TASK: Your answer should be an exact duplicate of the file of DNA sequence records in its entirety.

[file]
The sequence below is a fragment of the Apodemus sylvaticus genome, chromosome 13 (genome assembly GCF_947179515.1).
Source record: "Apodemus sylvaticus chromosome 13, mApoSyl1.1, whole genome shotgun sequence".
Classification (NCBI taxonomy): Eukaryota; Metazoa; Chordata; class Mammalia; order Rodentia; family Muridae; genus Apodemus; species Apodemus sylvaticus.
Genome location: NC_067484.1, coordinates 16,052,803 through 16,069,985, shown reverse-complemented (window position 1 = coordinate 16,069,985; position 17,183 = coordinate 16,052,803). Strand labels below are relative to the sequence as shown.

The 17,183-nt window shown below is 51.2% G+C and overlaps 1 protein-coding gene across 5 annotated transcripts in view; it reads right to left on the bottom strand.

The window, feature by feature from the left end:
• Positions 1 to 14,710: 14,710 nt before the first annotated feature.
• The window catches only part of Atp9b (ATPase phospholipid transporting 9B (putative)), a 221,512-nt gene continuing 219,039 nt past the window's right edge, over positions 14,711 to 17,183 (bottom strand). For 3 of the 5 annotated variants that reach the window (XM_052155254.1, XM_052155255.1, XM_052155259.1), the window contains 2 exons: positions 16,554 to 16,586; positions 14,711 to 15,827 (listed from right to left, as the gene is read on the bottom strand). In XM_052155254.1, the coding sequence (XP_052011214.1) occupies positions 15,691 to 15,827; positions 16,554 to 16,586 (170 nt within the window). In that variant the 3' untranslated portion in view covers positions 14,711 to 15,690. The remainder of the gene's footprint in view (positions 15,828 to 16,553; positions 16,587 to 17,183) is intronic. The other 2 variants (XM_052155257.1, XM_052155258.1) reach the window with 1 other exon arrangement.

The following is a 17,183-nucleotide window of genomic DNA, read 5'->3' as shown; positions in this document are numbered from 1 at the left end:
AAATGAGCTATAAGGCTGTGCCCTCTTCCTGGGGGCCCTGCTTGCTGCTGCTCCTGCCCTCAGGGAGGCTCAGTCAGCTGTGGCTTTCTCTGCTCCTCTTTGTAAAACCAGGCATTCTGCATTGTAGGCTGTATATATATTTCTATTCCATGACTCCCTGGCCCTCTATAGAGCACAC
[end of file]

The sequence below is a fragment of the Apodemus sylvaticus genome, chromosome 13 (genome assembly GCF_947179515.1).
Source record: "Apodemus sylvaticus chromosome 13, mApoSyl1.1, whole genome shotgun sequence".
Classification (NCBI taxonomy): Eukaryota; Metazoa; Chordata; class Mammalia; order Rodentia; family Muridae; genus Apodemus; species Apodemus sylvaticus.
Genome location: NC_067484.1, coordinates 16,052,803 through 16,069,985, shown reverse-complemented (window position 1 = coordinate 16,069,985; position 17,183 = coordinate 16,052,803). Strand labels below are relative to the sequence as shown.

The 17,183-nt window shown below is 51.2% G+C and overlaps 1 protein-coding gene across 5 annotated transcripts in view; it reads right to left on the bottom strand.

The window, feature by feature from the left end:
• Positions 1 to 14,710: 14,710 nt before the first annotated feature.
• The window catches only part of Atp9b (ATPase phospholipid transporting 9B (putative)), a 221,512-nt gene continuing 219,039 nt past the window's right edge, over positions 14,711 to 17,183 (bottom strand). For 3 of the 5 annotated variants that reach the window (XM_052155254.1, XM_052155255.1, XM_052155259.1), the window contains 2 exons: positions 16,554 to 16,586; positions 14,711 to 15,827 (listed from right to left, as the gene is read on the bottom strand). In XM_052155254.1, the coding sequence (XP_052011214.1) occupies positions 15,691 to 15,827; positions 16,554 to 16,586 (170 nt within the window). In that variant the 3' untranslated portion in view covers positions 14,711 to 15,690. The remainder of the gene's footprint in view (positions 15,828 to 16,553; positions 16,587 to 17,183) is intronic. The other 2 variants (XM_052155257.1, XM_052155258.1) reach the window with 1 other exon arrangement.

The following is a 17,183-nucleotide window of genomic DNA, read 5'->3' as shown; positions in this document are numbered from 1 at the left end:
AAATGAGCTATAAGGCTGTGCCCTCTTCCTGGGGGCCCTGCTTGCTGCTGCTCCTGCCCTCAGGGAGGCTCAGTCAGCTGTGGCTTTCTCTGCTCCTCTTTGTAAAACCAGGCATTCTGCATTGTAGGCTGTATATATATTTCTATTCCATGACTCCCTGGCCCTCTATAGAGCACAC